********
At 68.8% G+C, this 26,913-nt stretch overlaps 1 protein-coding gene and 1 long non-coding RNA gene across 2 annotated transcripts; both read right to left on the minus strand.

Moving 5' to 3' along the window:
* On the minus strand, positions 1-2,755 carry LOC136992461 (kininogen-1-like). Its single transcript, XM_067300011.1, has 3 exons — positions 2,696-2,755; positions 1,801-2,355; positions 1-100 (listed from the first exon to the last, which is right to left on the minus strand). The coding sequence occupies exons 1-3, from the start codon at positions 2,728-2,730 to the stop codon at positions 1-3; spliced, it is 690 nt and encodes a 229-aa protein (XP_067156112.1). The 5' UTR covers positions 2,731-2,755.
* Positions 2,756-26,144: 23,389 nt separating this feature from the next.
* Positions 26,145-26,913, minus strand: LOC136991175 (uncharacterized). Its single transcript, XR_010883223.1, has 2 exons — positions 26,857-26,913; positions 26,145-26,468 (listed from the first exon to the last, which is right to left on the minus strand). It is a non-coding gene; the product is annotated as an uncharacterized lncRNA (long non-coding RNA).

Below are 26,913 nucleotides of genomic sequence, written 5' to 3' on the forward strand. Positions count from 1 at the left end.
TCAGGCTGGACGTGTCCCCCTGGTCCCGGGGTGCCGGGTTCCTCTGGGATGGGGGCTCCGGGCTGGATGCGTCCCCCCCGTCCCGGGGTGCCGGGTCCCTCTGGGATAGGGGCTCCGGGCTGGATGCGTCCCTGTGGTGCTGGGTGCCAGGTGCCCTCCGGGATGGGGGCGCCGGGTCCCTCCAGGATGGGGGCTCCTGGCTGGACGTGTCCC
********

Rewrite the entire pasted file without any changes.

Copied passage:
At 68.8% G+C, this 26,913-nt stretch overlaps 1 protein-coding gene and 1 long non-coding RNA gene across 2 annotated transcripts; both read right to left on the minus strand.

Moving 5' to 3' along the window:
* On the minus strand, positions 1-2,755 carry LOC136992461 (kininogen-1-like). Its single transcript, XM_067300011.1, has 3 exons — positions 2,696-2,755; positions 1,801-2,355; positions 1-100 (listed from the first exon to the last, which is right to left on the minus strand). The coding sequence occupies exons 1-3, from the start codon at positions 2,728-2,730 to the stop codon at positions 1-3; spliced, it is 690 nt and encodes a 229-aa protein (XP_067156112.1). The 5' UTR covers positions 2,731-2,755.
* Positions 2,756-26,144: 23,389 nt separating this feature from the next.
* Positions 26,145-26,913, minus strand: LOC136991175 (uncharacterized). Its single transcript, XR_010883223.1, has 2 exons — positions 26,857-26,913; positions 26,145-26,468 (listed from the first exon to the last, which is right to left on the minus strand). It is a non-coding gene; the product is annotated as an uncharacterized lncRNA (long non-coding RNA).

Below are 26,913 nucleotides of genomic sequence, written 5' to 3' on the forward strand. Positions count from 1 at the left end.
TCAGGCTGGACGTGTCCCCCTGGTCCCGGGGTGCCGGGTTCCTCTGGGATGGGGGCTCCGGGCTGGATGCGTCCCCCCCGTCCCGGGGTGCCGGGTCCCTCTGGGATAGGGGCTCCGGGCTGGATGCGTCCCTGTGGTGCTGGGTGCCAGGTGCCCTCCGGGATGGGGGCGCCGGGTCCCTCCAGGATGGGGGCTCCTGGCTGGACGTGTCCC